CATCHING UP WITH

Mike Rivard: Entranced By The Music

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As globalization blends cultures and markets more and more everyday, it is only natural that artistic traditions and the artists that study them do the same. Mike Rivard is a leader in this regard, pioneering some of the most unique blends of musical styles and sounds today. Talking to him about his band Club D'elf and his new project, Grand Fatilla, revealed a number of diverse influences that shed some light on the roots of the one of a kind voice he and his many collaborators have been developing. All About Jazz: Where did you go to school? ...

September 2014

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Dear Mr. P.C. I play five nights a week in a restaurant, and there's a sign right at the entrance that says “Restrooms are for Customer Use Only." My problem is that it's a four-hour gig, and sometimes I have to go really bad by the end. Would it be out of line for me to ask the management if I could use the restroom once a night? --John Dear John: The problem is all the uncertainties it would create. For example: If you don't use the restroom one night, ...

DRUMMER TO DRUMMER

Mark Guiliana: Emulating The Source

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Over the past ten years, electronic music and jazz have developed a curious relationship. As programmers and DJs sought to remove the human element from their beats and loops, acoustic musicians sought to apply the tight, complex patterns of house and trance music to their traditional instruments. Drummer Mark Guiliana is at the forefront of this new vanguard of progressive acoustic artists. In this article we'll discuss his work with acclaimed pianist Brad Mehldau, his studies with renowned instructor John Riley, and his new record label Beat Music Productions. All About Jazz: I have to admit that I ...

INTERVIEWS

Eric Revis: Trajectory From The Tradition

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The development of an individual voice on the contrabass is important to Eric Revis, one of the strongest players on the scene. His power and musicianship has endeared him to some of the finer musicians, and bands, in jazz. But Revis isn't content to let things lie there. Not that he has to be out front flexing his considerable bass muscles. That's not the point. Through bands that he forms, his compositions, his collaborations, he wants to grow as an artist. One who is always contributing to whatever proceedings he is involved in. One who makes his own ...

INTERVIEWS

Jason Lindner: Beyond the Solo

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Jason Linder has been at the center of modern jazz's evolution for nearly two decades. His distinctive and flexible piano and synthesizer sound have placed him in a bewildering array of musical contexts and whether it's accompanying Anat Cohen, collaborating with Dafnis Prieto, or challenging the very edges of contemporary jazz--edges he has helped carve--Lindner consistently presents incisive musical forays that manipulate rhythm and sonic texture as much as they do melody and harmony. Equally articulate away from the piano, Lindner's position at the cross roads of creative jazz lends him a unique perspective and provocative insight into ...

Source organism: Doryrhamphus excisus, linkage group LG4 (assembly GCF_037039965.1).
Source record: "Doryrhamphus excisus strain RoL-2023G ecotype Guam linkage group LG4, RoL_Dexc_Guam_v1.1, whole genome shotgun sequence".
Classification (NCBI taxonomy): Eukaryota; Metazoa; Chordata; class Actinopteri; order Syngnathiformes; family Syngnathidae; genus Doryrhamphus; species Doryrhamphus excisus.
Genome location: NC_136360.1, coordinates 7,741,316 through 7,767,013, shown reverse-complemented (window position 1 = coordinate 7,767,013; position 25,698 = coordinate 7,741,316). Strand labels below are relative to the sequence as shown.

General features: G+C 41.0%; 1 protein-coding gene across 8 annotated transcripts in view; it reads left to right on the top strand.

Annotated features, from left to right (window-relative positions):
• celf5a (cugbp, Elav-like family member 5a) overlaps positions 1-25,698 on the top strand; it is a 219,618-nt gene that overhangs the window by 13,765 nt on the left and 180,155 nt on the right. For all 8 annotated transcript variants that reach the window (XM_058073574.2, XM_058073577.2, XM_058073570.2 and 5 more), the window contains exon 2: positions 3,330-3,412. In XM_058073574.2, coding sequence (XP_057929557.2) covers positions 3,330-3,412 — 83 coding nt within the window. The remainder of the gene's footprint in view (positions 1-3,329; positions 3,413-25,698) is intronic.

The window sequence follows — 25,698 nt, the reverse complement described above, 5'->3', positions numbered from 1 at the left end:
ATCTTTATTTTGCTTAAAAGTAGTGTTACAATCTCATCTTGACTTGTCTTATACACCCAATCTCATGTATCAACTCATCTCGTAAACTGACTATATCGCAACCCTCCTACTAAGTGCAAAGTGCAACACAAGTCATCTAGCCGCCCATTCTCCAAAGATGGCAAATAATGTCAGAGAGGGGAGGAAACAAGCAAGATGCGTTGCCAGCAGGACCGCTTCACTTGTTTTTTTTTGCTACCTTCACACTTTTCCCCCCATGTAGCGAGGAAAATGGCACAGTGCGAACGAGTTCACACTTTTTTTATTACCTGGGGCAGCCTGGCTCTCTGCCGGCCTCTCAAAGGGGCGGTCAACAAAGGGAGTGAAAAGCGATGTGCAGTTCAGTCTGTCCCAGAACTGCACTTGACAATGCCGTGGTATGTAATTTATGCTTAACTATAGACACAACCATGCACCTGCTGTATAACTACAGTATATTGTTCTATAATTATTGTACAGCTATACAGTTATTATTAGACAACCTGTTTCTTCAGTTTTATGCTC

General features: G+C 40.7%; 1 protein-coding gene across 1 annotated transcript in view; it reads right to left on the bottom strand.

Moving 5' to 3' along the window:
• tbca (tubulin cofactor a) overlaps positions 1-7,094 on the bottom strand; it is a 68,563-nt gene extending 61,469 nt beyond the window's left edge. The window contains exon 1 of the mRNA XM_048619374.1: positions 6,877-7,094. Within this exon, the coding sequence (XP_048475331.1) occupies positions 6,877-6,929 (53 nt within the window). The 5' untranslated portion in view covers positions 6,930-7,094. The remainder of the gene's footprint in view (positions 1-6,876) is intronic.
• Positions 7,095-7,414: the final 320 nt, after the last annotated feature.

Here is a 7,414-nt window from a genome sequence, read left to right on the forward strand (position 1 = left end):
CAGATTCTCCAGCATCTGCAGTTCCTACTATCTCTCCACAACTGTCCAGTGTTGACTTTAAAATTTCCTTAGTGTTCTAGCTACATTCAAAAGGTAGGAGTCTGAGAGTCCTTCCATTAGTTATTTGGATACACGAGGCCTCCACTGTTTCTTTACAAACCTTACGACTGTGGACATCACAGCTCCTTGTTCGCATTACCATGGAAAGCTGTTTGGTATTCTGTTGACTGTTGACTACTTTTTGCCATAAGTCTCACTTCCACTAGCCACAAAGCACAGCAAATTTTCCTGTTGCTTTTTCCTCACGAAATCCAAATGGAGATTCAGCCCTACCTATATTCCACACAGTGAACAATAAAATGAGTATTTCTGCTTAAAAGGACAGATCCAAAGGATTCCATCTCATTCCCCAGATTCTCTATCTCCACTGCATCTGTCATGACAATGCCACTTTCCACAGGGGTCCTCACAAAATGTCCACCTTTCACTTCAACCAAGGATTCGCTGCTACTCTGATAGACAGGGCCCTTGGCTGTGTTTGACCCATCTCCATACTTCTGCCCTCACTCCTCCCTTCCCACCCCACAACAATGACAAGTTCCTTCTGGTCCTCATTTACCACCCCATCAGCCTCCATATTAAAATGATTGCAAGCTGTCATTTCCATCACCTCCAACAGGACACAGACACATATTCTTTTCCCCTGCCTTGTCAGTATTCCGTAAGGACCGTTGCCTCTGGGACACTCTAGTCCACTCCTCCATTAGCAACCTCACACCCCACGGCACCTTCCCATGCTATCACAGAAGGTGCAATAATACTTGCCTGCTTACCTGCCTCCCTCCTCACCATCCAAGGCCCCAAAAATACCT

INTERVIEWS

Omer Klein: Theme and Variations

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One of the numerous talents that Israel has produced in the last decade is pianist Omer Klein. He is a much sought-after guest at various music venues in Europe, Israel and the U.S and last April he had his first tour in Canada. Klein, grew up in Netanya, Israel. After he received a special scholarship Klein moved to jny: Boston where he attended the New England Conservatory. In 2006 he moved to New York where he quickly became a notable member of the NYC jazz scene. Nowadays Klein lives with his wife in Düsseldorf. He has given numerous master classes ...

LIVE REVIEWS

Copenhagen Jazz Festival 2014

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Copenhagen Jazz Festival Copenhagen July, 8-10, 2014 The ten-day Copenhagen Jazz Festival, with its 1,200 concerts, is maybe the largest of its kind in Europe. This number of concerts is the consequence of a unique concept. The core of the festival, with some international headliners, is a relatively small scale affair but there is a huge, still growing amount of associated venues (this year, 14 more) doing their own programming. All are coordinated and communicated by the central office of the core festival. Here the publicity before, during and after the festival is done, ...